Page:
As he has followed Dr. Četojević’s nutrition program, Djokovic laid the groundwork to rise closer to his longtime goal of becoming the top player in the world. Anchoring Serbia’s national team he led his country to new heights as it advanced past Croatia and the Czech Republic to reach the final against France. He powered through to the finals at the U.S. Open before losing to Rafael Nadal in a four-set battle of attrition, defended his championship at the ATP Beijing Masters and then went the distance against Federer before losing in Basel. Playing more consistently than he had in years, Djokovic’s game through the second half of 2010 culminated in Serbia’s Davis Cup title and portended the potential for a breakthrough 2011.
Since the calendar turned over, Djokovic has done nothing but win. Beginning in Dubai, Novak has rattled off 28 straight victories as of his most recent win in Madrid. He exorcised the demons from 2009 to claim his second Australian Open title. He is now five-for-five in tournaments and counting. Along the way he surpassed Roger Federer to become the world’s second-best player — and with three straight wins against the legend out of three attempts this year, including in the semifinals in Melbourne en route to the championship, and has allowed just one set out of eight to the Swiss superstar. Against Nadal he has done just as well, going 2-0 in 2011 with five out of six sets to reduce the gap in the ATP standings by nearly two-thousand points since the post-Wimbledon standings came out last July.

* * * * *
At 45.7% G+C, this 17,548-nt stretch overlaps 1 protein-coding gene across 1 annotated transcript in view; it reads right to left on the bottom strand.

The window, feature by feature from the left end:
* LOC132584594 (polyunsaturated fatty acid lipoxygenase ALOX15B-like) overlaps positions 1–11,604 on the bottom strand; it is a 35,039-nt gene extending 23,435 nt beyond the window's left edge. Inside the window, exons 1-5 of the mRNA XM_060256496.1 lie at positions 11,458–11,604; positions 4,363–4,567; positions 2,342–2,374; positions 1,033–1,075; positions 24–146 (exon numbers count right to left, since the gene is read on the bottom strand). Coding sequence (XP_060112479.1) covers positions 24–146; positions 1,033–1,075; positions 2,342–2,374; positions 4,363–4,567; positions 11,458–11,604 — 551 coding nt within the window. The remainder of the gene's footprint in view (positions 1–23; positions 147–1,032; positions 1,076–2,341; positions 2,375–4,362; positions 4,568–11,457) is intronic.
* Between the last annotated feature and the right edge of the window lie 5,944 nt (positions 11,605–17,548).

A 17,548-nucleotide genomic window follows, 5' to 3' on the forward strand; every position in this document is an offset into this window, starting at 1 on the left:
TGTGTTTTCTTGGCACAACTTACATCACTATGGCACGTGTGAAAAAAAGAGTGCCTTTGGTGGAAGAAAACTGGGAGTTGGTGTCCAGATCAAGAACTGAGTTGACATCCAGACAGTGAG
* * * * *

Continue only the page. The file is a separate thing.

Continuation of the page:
Fitter and healthier than he’s ever played before, Djokovic has given his body a complete overhaul thanks to his new diet. No longer backfiring, his engine is running on all cylinders and he is realizing potential that people always suspected was there but feared was lost in the excuses of a headcase. But the results since his shift have proven the problem not mental but physical — sometimes it isn’t what an athlete is putting into his body but what he finally isn’t putting into his body that makes all the difference in the world…